MINNEAPOLIS — Instead of shutting down a teen’s hot dog stand after a complaint, the city helped him start a business.
Thirteen-year-old Jaequan Faulkner had been cooking hot dogs outside his home in North Minneapolis to raise money for new clothes, his family said. It’s something he started doing in 2016, but this summer, he got more attention. When someone noticed the stand wasn’t city sanctioned, he was forced to shut down.
In an age where black kids are being reported for selling water bottles or mowing the lawn, Jaequan was able to flip the trend of the dreaded “Permit Patty.” When the city received the complaint a few weeks ago, the Minneapolis Department of Health started making calls to help him.
“When I realized what it was, I said, ‘No, we’re not going to just go and shut him down’ like we would an unlicensed vendor,” Minneapolis Environmental Health Director Dan Huff said. “We can help him get the permit. Let’s make this a positive thing and help him become a business owner.”
Health inspectors trained him
On Monday with a permit in hand, Jaequan reopened his stand, Mr. Faulkner’s Old-Fashioned Hot Dogs.
“The health inspectors all pitched in and helped him get his permit,” Huff said. “We worked with him to make sure he was following all of the health codes.”
A health inspector spent time training Jaequan on how to take the temperature of the hot dogs so they’re above 140 degrees and brought him a thermometer and a hand-washing station, he added.
The city’s department of health contacted the Northside Economic Opportunity Network, a nonprofit that works to empower “underserved entrepreneurs” in the community. Together, the city and NEON worked with Jaequan to help him set up a legit operation.
NEON worked with Jaequan to explain how to start a business, whether it was getting a temporary food permit or a license further down the road. The nonprofit also started a Facebook page for the business on Monday.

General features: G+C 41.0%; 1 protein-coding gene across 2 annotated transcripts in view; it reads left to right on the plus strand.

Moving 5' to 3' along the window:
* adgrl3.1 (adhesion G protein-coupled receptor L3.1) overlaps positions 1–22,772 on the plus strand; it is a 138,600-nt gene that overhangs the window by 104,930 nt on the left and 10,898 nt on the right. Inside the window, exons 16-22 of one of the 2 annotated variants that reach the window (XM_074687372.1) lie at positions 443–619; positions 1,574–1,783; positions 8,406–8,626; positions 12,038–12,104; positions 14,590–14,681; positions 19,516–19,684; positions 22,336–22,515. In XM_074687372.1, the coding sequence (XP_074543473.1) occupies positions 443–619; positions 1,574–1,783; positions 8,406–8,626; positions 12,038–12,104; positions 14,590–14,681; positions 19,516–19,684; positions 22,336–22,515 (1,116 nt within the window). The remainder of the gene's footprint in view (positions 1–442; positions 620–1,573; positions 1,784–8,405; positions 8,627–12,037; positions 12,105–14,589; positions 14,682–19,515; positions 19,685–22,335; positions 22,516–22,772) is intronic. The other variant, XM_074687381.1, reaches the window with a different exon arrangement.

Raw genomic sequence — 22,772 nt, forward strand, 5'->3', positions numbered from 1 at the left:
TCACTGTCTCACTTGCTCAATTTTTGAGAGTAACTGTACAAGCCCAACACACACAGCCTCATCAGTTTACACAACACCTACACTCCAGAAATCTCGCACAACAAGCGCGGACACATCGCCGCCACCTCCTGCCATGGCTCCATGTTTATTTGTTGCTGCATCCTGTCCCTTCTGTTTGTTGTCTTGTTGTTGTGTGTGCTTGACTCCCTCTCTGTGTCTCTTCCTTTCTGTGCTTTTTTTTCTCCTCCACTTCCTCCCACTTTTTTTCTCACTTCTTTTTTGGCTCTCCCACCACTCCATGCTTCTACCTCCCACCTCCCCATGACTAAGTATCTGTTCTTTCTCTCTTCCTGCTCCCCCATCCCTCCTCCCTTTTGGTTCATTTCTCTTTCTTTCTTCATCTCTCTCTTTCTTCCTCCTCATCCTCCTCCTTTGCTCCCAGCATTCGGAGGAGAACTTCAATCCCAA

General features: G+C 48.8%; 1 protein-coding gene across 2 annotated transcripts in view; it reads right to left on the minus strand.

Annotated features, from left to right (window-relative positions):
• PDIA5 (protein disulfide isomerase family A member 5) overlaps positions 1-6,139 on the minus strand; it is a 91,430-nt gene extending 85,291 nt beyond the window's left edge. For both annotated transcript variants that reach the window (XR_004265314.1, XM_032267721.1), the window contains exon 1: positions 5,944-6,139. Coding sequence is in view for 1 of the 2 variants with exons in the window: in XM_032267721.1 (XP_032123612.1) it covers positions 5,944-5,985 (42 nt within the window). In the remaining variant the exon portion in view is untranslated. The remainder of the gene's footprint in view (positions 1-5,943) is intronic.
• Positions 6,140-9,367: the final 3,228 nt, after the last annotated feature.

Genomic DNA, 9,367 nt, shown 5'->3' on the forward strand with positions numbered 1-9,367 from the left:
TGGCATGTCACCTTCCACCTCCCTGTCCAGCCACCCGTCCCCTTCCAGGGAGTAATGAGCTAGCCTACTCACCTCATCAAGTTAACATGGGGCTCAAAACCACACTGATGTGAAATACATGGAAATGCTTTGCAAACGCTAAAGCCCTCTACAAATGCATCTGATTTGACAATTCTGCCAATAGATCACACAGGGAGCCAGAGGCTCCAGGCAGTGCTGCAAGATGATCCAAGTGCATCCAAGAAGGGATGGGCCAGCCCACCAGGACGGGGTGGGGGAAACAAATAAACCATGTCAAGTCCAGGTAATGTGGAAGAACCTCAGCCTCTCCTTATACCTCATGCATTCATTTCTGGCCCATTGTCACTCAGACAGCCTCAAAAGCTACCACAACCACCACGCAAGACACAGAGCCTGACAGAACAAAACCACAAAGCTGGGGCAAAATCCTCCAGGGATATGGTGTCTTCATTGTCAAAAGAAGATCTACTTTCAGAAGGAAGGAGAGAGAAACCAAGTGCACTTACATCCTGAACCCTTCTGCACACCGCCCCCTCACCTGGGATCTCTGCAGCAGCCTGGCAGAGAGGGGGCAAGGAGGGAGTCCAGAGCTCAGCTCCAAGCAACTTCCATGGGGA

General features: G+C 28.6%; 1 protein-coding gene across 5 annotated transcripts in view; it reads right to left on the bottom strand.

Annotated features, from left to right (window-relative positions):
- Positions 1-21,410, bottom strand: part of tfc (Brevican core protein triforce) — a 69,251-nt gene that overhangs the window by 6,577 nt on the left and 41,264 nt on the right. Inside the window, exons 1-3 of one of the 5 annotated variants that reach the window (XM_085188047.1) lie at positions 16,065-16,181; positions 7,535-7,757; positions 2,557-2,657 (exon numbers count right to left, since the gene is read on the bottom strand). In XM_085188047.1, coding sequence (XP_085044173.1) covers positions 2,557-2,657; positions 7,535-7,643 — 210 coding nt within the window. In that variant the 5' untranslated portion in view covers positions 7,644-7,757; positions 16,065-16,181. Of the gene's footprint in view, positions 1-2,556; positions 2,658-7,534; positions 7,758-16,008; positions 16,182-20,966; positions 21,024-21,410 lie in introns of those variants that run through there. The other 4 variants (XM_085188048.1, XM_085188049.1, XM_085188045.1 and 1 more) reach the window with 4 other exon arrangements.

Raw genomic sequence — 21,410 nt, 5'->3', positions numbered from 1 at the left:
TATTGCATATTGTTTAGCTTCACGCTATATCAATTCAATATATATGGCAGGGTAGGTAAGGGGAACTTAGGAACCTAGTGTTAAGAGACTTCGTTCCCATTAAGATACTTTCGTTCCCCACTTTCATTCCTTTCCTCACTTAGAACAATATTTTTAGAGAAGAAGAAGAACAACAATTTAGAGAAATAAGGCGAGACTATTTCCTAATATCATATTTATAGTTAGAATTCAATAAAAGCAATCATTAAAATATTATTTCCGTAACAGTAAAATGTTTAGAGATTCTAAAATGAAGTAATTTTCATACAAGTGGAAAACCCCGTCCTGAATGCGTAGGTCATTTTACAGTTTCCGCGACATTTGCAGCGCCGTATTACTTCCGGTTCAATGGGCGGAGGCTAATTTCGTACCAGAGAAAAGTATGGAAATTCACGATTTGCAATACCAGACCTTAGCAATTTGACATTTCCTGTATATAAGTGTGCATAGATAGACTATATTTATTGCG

“We tried to gauge if it was this kid really wanted to have a business or if he was just trying to earn some money,” said Ann Fix, program manager for the Northside Food Business Incubator at NEON. “Because he was so passionate about having a go at this and owning a business, the city offered to help.”
Each day, Fix has been working with Jaequan to teach him business skills and how to create a plan for the future. They’re talking about his business plans for next summer already, at least in a planning sense.
“What we’ve been doing with Jaequan behind the scenes is talking to him about getting a cart,” she said. “The thought is to get a permanent location with primo traffic so he could sell hot dogs.”
“This young man is so full of gratitude,” Fix said. “He is absolutely terrific to work with.”
It all started with an unused hot dog machine
One day in 2016, Jaequan asked his uncle, Jerome Faulkner, if he could use his hot dog roaster. His uncle and aunt told him he could use it and he started making hot dogs and selling them in the front yard.
What started as a way to earn some money for clothes and shoes became a passion for the teen this summer, Faulkner said.
“I said, ‘OK, let’s go ahead and do it,” his uncle said. “He never got tired and he never stopped.”
Jaequan loves having his own business. The reasons are simple: He gets to cook and he gets to make people happy, he said.
“It’s the cooking and the people,” he said. “I see someone go by with a frown on their face. I’m there with a smile, then I see a smile on their face. I just made a smile on somebody’s face by selling them a hot dog.”
Jaequan’s food permit lasts for 10 days. After that, he’ll be moving his stand to a series of new locations.
The police precinct has sponsored him for the next permit, so he can sling hot dogs in front of the station. The Urban League and a community church will sponsor his next permits, which will get him through summer and then it will be time to go back to school.